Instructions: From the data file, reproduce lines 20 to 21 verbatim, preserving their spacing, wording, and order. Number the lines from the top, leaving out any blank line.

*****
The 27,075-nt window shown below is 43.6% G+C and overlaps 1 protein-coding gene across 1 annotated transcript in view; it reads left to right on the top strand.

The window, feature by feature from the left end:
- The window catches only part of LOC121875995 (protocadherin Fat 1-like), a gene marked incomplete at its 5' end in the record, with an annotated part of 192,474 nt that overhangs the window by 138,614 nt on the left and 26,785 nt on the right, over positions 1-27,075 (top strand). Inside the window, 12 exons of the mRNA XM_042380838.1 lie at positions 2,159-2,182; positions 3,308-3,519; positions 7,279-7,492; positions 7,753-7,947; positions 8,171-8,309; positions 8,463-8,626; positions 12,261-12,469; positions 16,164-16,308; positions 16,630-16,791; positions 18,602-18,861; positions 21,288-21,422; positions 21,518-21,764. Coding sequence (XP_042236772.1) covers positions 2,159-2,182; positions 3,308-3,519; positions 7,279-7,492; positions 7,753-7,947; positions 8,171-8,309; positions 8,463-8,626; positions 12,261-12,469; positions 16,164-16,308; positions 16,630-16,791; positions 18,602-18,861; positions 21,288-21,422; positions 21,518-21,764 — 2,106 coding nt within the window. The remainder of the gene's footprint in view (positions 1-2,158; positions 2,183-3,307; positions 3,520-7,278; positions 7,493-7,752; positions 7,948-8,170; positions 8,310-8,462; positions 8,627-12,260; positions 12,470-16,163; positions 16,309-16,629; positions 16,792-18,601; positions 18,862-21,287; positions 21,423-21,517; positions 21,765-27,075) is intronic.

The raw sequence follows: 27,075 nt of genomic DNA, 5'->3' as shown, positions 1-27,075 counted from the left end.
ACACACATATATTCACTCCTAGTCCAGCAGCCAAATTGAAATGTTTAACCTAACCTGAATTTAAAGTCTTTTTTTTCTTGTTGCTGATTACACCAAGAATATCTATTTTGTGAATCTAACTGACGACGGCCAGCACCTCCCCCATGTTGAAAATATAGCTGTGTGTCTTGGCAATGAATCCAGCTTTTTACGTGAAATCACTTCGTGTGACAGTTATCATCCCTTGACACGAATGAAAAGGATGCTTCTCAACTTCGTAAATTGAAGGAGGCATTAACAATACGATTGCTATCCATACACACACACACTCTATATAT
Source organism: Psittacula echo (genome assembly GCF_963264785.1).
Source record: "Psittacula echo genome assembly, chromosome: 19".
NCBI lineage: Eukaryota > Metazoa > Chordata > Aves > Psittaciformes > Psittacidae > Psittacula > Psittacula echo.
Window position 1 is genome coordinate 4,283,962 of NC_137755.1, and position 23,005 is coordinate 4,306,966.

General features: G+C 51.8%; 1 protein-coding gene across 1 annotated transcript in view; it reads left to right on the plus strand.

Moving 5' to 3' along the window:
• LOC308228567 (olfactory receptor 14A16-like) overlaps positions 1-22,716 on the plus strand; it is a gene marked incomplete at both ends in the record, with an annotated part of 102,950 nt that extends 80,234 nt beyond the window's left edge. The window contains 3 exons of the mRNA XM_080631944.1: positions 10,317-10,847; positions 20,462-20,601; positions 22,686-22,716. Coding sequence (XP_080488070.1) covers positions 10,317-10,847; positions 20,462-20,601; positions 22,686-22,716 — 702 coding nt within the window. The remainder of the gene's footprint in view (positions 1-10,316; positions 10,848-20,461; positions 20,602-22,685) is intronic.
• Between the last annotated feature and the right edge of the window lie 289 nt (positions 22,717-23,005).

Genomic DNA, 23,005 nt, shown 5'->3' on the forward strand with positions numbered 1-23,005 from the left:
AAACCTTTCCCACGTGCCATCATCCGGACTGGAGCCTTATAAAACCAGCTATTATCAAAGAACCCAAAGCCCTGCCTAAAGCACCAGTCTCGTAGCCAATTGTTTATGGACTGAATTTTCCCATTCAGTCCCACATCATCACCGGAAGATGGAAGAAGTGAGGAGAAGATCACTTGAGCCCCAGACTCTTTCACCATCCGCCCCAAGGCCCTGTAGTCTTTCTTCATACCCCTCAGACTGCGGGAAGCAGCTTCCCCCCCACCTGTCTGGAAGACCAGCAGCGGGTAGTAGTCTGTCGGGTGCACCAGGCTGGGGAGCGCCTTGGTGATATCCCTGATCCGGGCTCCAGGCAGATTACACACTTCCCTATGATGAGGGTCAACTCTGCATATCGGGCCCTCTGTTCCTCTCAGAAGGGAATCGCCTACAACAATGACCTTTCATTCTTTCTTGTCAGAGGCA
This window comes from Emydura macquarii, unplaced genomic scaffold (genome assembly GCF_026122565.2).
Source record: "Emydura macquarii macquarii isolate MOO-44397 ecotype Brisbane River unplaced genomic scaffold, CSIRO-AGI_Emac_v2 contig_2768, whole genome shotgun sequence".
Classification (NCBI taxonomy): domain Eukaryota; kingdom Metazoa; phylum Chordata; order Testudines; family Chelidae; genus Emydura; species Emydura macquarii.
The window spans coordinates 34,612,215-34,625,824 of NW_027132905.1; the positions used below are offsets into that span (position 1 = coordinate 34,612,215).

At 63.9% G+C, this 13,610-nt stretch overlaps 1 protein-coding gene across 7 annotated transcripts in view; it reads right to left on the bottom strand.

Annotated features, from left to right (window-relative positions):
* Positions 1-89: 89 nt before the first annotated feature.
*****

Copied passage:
At 63.9% G+C, this 13,610-nt stretch overlaps 1 protein-coding gene across 7 annotated transcripts in view; it reads right to left on the bottom strand.

Annotated features, from left to right (window-relative positions):